If a user elects to use our referral service for informing a friend about our site, we ask them for the friend’s name and email address. Mondaq stores this information and may contact the friend to invite them to register with Mondaq, but they will not be contacted more than once. The friend may contact Mondaq to request the removal of this information from our database.


    From time to time Mondaq may send you emails promoting Mondaq services including new services. You may opt out of receiving such emails by clicking below.

    *** If you do not wish to receive any future announcements of services offered by Mondaq you may opt out by clicking here .


    This website takes every reasonable precaution to protect our users’ information. When users submit sensitive information via the website, your information is protected using firewalls and other security technology. If you have any questions about the security at our website, you can send an email to

    Correcting/Updating Personal Information

    If a user’s personally identifiable information changes (such as postcode), or if a user no longer desires our service, we will endeavour to provide a way to correct, update or remove that user’s personal data provided to us. This can usually be done at the “Your Profile” page or by sending an email to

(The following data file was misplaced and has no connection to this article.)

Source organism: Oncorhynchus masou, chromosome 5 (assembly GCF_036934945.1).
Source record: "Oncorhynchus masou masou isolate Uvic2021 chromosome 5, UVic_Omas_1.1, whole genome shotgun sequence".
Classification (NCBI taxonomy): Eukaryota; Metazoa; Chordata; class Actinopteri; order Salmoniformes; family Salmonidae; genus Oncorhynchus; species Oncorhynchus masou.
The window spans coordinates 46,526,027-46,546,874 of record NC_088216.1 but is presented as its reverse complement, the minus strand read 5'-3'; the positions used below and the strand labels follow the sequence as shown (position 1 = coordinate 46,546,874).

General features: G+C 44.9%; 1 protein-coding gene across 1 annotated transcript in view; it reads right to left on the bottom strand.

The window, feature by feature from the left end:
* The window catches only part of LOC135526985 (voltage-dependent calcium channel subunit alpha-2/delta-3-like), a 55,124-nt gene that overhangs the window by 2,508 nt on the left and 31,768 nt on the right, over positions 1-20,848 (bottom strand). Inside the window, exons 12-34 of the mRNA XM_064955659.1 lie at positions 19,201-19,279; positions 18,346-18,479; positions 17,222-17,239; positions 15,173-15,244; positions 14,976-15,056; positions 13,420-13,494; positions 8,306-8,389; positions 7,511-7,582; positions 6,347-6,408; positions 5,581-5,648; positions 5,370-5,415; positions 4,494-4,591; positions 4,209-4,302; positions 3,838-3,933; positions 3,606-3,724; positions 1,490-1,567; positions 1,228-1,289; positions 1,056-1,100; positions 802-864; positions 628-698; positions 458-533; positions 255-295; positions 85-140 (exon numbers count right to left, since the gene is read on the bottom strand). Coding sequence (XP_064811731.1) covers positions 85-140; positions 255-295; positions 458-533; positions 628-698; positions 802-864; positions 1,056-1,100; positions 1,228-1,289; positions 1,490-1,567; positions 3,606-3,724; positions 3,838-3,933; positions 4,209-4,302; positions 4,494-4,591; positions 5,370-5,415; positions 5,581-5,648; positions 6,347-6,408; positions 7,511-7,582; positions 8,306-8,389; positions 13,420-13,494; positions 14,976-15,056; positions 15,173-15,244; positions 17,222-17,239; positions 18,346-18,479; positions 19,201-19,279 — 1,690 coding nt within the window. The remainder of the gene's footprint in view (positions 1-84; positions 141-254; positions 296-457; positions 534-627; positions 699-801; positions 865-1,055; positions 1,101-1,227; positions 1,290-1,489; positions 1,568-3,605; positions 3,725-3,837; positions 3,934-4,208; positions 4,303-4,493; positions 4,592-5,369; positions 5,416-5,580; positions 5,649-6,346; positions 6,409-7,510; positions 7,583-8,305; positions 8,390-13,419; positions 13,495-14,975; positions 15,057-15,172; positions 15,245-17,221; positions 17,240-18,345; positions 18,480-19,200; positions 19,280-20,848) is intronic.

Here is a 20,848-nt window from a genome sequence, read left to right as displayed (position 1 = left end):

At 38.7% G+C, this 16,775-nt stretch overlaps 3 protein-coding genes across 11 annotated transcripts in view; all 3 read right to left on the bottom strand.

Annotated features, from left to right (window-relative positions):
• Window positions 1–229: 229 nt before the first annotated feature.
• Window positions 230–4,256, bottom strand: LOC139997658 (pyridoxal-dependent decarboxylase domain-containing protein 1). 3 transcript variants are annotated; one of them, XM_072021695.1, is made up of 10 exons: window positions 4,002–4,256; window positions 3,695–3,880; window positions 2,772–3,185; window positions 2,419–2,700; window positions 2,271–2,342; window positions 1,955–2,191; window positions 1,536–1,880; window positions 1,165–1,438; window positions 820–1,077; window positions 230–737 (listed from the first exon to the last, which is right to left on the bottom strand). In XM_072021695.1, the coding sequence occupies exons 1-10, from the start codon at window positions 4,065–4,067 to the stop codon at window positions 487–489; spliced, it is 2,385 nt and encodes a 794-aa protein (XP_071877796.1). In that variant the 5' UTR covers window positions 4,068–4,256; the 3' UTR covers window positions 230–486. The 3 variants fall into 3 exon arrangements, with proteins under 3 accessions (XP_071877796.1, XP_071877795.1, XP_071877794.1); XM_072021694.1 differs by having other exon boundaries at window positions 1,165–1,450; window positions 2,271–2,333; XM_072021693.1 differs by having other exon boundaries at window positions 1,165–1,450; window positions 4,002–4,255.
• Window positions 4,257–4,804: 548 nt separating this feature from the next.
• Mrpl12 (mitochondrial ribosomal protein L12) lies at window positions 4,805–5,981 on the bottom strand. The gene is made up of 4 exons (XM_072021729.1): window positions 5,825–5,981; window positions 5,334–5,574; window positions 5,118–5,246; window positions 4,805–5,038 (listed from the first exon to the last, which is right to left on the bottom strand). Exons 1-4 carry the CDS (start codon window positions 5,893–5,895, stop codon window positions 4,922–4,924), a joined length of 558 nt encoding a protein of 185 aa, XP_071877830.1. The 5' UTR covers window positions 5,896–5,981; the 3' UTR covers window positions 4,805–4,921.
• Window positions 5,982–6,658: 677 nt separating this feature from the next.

Notification of Changes

    If we decide to change our Terms & Conditions or Privacy Policy, we will post those changes on our site so our users are always aware of what information we collect, how we use it, and under what circumstances, if any, we disclose it. If at any point we decide to use personally identifiable information in a manner different from that stated at the time it was collected, we will notify users by way of an email. Users will have a choice as to whether or not we use their information in this different manner. We will use information in accordance with the privacy policy under which the information was collected.

    How to contact Mondaq

    You can contact us with comments or queries at

    If for some reason you believe Mondaq Ltd. has not adhered to these principles, please notify us by e-mail at and we will use commercially reasonable efforts to determine and correct the problem promptly.

    By clicking Register you state you have read and agree to our Terms and Conditions